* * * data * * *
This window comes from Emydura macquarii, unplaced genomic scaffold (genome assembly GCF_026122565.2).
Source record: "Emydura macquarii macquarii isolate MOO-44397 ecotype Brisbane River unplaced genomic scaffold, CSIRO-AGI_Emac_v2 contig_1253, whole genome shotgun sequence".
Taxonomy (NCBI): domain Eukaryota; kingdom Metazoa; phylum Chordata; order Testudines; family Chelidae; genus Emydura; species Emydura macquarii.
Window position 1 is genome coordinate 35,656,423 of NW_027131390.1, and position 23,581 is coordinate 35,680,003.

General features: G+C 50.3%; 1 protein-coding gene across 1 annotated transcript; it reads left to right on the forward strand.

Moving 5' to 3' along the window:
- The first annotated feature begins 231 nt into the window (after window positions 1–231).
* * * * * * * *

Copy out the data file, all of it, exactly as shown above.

This window comes from Emydura macquarii, unplaced genomic scaffold (genome assembly GCF_026122565.2).
Source record: "Emydura macquarii macquarii isolate MOO-44397 ecotype Brisbane River unplaced genomic scaffold, CSIRO-AGI_Emac_v2 contig_1253, whole genome shotgun sequence".
Taxonomy (NCBI): domain Eukaryota; kingdom Metazoa; phylum Chordata; order Testudines; family Chelidae; genus Emydura; species Emydura macquarii.
Window position 1 is genome coordinate 35,656,423 of NW_027131390.1, and position 23,581 is coordinate 35,680,003.

General features: G+C 50.3%; 1 protein-coding gene across 1 annotated transcript; it reads left to right on the forward strand.

Moving 5' to 3' along the window:
- The first annotated feature begins 231 nt into the window (after window positions 1–231).